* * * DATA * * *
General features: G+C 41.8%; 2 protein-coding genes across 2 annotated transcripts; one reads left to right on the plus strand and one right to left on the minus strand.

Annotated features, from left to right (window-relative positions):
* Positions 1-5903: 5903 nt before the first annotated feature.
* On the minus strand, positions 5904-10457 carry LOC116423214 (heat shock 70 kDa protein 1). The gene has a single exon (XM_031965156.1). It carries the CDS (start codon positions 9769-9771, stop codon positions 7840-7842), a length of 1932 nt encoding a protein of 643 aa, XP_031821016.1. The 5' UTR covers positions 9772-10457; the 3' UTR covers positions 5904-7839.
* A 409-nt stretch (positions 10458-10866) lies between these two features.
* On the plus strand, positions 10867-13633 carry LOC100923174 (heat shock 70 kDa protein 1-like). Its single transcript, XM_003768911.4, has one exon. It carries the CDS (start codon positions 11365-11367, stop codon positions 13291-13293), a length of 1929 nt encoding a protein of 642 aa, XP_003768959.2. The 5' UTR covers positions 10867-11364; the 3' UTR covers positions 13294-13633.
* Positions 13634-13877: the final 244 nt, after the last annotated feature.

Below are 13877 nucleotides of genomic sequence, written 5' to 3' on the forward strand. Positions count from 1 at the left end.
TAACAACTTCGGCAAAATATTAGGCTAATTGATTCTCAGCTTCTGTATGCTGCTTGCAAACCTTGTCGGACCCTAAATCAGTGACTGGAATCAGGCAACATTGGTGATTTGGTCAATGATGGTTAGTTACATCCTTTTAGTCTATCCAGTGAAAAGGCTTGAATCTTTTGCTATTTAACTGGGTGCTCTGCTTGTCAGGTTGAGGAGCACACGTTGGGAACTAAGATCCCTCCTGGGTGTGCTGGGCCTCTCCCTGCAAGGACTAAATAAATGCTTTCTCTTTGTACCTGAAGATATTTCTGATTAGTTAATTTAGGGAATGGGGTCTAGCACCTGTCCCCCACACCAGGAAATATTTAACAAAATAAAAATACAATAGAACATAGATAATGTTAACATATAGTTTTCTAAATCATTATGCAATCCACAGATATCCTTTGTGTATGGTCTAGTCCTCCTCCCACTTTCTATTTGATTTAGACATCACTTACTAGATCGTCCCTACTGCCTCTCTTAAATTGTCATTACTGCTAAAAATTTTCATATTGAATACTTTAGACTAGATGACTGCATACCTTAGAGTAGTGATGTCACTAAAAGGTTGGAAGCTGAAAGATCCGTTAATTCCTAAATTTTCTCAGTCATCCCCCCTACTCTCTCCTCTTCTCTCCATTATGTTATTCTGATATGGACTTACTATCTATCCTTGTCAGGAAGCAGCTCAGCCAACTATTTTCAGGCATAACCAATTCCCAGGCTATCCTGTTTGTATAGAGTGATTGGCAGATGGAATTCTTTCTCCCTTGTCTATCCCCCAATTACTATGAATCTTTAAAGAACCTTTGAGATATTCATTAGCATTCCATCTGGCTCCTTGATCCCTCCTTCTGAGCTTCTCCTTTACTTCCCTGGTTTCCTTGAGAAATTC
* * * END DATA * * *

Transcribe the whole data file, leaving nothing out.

General features: G+C 41.8%; 2 protein-coding genes across 2 annotated transcripts; one reads left to right on the plus strand and one right to left on the minus strand.

Annotated features, from left to right (window-relative positions):
* Positions 1-5903: 5903 nt before the first annotated feature.
* On the minus strand, positions 5904-10457 carry LOC116423214 (heat shock 70 kDa protein 1). The gene has a single exon (XM_031965156.1). It carries the CDS (start codon positions 9769-9771, stop codon positions 7840-7842), a length of 1932 nt encoding a protein of 643 aa, XP_031821016.1. The 5' UTR covers positions 9772-10457; the 3' UTR covers positions 5904-7839.
* A 409-nt stretch (positions 10458-10866) lies between these two features.
* On the plus strand, positions 10867-13633 carry LOC100923174 (heat shock 70 kDa protein 1-like). Its single transcript, XM_003768911.4, has one exon. It carries the CDS (start codon positions 11365-11367, stop codon positions 13291-13293), a length of 1929 nt encoding a protein of 642 aa, XP_003768959.2. The 5' UTR covers positions 10867-11364; the 3' UTR covers positions 13294-13633.
* Positions 13634-13877: the final 244 nt, after the last annotated feature.

Below are 13877 nucleotides of genomic sequence, written 5' to 3' on the forward strand. Positions count from 1 at the left end.
TAACAACTTCGGCAAAATATTAGGCTAATTGATTCTCAGCTTCTGTATGCTGCTTGCAAACCTTGTCGGACCCTAAATCAGTGACTGGAATCAGGCAACATTGGTGATTTGGTCAATGATGGTTAGTTACATCCTTTTAGTCTATCCAGTGAAAAGGCTTGAATCTTTTGCTATTTAACTGGGTGCTCTGCTTGTCAGGTTGAGGAGCACACGTTGGGAACTAAGATCCCTCCTGGGTGTGCTGGGCCTCTCCCTGCAAGGACTAAATAAATGCTTTCTCTTTGTACCTGAAGATATTTCTGATTAGTTAATTTAGGGAATGGGGTCTAGCACCTGTCCCCCACACCAGGAAATATTTAACAAAATAAAAATACAATAGAACATAGATAATGTTAACATATAGTTTTCTAAATCATTATGCAATCCACAGATATCCTTTGTGTATGGTCTAGTCCTCCTCCCACTTTCTATTTGATTTAGACATCACTTACTAGATCGTCCCTACTGCCTCTCTTAAATTGTCATTACTGCTAAAAATTTTCATATTGAATACTTTAGACTAGATGACTGCATACCTTAGAGTAGTGATGTCACTAAAAGGTTGGAAGCTGAAAGATCCGTTAATTCCTAAATTTTCTCAGTCATCCCCCCTACTCTCTCCTCTTCTCTCCATTATGTTATTCTGATATGGACTTACTATCTATCCTTGTCAGGAAGCAGCTCAGCCAACTATTTTCAGGCATAACCAATTCCCAGGCTATCCTGTTTGTATAGAGTGATTGGCAGATGGAATTCTTTCTCCCTTGTCTATCCCCCAATTACTATGAATCTTTAAAGAACCTTTGAGATATTCATTAGCATTCCATCTGGCTCCTTGATCCCTCCTTCTGAGCTTCTCCTTTACTTCCCTGGTTTCCTTGAGAAATTC